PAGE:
Mitt Romney and his moderate allies plan to depart the Senate or confront a challenging reelection campaign

Sen. Mitt Romney’s departure from Congress in January has further diminished the already dwindling moderate bloc in Congress. While his seat in Utah, a staunchly conservative state, is expected to remain in Republican hands, it is uncertain whether it will be filled by another centrist like Romney.

Senator Mitt Romney, a Republican, has been criticized by former President Donald Trump for being a “RINO” or Republican In Name Only. This criticism is often directed towards party members who are considered liberal. Despite this, Romney stands out as one of the few Republicans in the Senate who voted to impeach Trump.

Romney acknowledged the potential consequences of his decision in his journal, as published in his latest biography, when the impeachment vote took place on Feb. 6, 2021.

“My Senate colleagues would completely shun me, hindering my ability to pass any legislation. And, of course, I wouldn’t be able to achieve anything through the administration,” he expressed. “For the remainder of my life, I would constantly face criticism from those who despise my actions. If I were to simply vote along party lines, my vote would be taken for granted, and those who oppose Trump would simply label me as a heartless Republican. However, if I were to vote against my party, it would provoke genuine animosity and hostility.”

Romney’s prediction proved true as he distanced himself from numerous hardline conservatives. However, as the pandemic unfolded, the Utah senator forged new alliances.


During a recent event with former House Speaker Paul Ryan, Senator Mitt Romney revealed that a bipartisan group consisting of four Republicans and four Democrats gathered at the home of Alaska Senator Lisa Murkowski for dinner. Despite the challenges posed by the COVID-19 pandemic, the senators maintained social distancing by sitting six feet apart. Over a meal of takeout, they engaged in productive discussions surrounding policy matters.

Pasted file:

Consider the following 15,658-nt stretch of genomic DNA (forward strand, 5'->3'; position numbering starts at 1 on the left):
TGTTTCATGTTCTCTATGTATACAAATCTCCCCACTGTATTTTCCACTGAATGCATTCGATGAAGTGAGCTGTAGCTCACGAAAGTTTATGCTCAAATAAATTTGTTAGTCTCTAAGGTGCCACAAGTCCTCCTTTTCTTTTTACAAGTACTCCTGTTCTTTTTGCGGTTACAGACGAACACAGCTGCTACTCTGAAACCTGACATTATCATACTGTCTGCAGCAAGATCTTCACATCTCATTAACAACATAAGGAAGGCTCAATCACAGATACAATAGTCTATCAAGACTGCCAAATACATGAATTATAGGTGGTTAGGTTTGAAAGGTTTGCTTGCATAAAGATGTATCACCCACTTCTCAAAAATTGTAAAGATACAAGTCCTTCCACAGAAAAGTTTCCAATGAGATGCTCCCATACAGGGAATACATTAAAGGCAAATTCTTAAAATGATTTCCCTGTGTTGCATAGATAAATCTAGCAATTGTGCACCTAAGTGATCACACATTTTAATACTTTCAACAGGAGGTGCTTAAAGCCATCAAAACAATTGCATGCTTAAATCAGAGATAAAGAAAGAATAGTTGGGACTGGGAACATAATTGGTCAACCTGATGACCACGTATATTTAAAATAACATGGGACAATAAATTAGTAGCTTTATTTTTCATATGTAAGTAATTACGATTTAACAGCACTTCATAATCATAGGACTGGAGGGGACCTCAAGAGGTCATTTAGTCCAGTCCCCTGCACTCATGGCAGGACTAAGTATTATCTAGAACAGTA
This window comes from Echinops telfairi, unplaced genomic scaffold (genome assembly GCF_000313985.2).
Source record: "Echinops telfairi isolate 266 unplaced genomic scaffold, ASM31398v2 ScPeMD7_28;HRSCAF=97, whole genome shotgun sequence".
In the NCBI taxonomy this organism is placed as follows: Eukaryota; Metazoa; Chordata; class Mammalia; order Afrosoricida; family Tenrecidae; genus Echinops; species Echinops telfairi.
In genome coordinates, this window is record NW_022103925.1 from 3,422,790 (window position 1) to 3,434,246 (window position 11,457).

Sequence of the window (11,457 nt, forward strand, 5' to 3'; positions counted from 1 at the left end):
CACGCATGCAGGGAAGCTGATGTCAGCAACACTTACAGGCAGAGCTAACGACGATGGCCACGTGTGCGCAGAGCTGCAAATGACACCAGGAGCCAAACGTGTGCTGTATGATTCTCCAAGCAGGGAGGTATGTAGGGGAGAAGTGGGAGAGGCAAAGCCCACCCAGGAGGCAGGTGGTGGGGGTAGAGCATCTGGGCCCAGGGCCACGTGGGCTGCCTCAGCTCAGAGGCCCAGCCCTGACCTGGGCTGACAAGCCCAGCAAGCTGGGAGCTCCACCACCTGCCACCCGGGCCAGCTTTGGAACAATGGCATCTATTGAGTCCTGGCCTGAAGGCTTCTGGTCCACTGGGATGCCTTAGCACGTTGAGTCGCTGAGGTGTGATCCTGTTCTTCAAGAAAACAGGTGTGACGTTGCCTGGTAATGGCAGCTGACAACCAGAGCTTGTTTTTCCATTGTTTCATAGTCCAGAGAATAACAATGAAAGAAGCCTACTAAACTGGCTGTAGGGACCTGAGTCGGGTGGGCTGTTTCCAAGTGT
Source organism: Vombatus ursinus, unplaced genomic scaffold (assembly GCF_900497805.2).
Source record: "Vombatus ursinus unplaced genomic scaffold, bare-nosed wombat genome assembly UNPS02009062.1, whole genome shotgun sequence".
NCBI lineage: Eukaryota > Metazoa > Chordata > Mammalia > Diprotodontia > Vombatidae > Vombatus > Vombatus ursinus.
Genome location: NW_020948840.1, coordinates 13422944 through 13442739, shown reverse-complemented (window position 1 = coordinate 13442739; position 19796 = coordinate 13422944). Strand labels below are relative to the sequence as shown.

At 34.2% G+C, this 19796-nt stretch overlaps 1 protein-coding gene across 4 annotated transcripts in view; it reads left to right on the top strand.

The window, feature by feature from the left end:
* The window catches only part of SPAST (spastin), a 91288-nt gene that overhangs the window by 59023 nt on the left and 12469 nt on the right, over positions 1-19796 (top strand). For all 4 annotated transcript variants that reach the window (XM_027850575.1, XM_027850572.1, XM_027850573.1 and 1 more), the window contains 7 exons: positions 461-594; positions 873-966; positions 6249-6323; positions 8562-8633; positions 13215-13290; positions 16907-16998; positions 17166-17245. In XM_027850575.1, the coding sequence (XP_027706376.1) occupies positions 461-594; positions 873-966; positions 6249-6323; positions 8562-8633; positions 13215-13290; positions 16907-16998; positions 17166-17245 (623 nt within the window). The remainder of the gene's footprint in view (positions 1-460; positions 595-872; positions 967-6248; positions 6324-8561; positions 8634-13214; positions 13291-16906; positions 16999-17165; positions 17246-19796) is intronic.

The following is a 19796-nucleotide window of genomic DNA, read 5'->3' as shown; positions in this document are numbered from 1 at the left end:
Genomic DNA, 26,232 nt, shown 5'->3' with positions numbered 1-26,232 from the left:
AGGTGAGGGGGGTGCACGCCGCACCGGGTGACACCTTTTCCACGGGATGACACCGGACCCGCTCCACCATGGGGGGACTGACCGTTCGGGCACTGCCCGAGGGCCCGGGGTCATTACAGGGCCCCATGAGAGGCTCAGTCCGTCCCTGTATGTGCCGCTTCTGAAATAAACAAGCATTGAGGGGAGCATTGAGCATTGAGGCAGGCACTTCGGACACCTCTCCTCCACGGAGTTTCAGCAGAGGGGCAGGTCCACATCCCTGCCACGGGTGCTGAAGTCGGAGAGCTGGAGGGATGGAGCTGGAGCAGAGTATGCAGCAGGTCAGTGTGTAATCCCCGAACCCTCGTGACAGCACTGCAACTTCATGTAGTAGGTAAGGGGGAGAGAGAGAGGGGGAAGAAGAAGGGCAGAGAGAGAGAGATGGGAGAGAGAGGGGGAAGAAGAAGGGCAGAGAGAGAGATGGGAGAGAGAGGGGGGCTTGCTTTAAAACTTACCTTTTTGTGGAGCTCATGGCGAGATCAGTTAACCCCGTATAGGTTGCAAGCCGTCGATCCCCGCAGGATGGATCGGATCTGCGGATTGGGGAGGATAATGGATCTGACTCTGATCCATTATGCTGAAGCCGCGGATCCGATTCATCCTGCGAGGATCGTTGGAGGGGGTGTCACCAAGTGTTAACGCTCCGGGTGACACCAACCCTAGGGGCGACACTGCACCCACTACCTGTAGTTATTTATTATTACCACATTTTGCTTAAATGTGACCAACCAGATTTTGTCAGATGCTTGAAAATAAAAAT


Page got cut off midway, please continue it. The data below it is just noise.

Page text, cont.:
The group consisted of Republican senators, namely Sens. Romney, Murkowski, Susan Collins of Maine, and Rob Portman of Ohio. On the other hand, the Democrats in the group were Sens. Kyrsten Sinema, who has since registered as an independent, Joe Manchin of West Virginia, Jon Tester of Montana, and Jeanne Shaheen of New Hampshire, as reported by the Deseret News.

The group played a crucial role in getting multiple bipartisan bills passed, including the COVID-19 stimulus bill during the Trump administration, as well as the infrastructure bill, the CHIPS Act, and the Respect for Marriage Act under the Biden administration.

In September 2023, Romney announced that he would not seek reelection and would complete his term in office by January 2025. During this time, he expressed his hope to address important issues such as the deficit, debt, and immigration. Romney stated, “I’m looking forward to utilizing the remaining year and a half to tackle these challenges.”

Many other moderate senators are retiring or facing tough reelection battles, coinciding with his retirement. According to political science professor Michael Lyons at Utah State University, the middle lane in Congress has been shrinking for decades.

According to the expert, winning party nominations can be a challenge for moderates. This is mainly due to the low turnout in primary elections, which allows highly ideological voters to dominate the selection process. Furthermore, the shift in population has led to increased ideological homogeneity in many states.

According to the speaker, currently only five states have “split” Senate delegations. However, he highlighted that from 1973 to 1994, there were consistently at least 20 such delegations.

Collins is facing reelection in 2027, while Murkowski and Shaheen’s terms in the Senate will come to an end in 2029. Let’s take a look at what other members of their caucus have on their plates.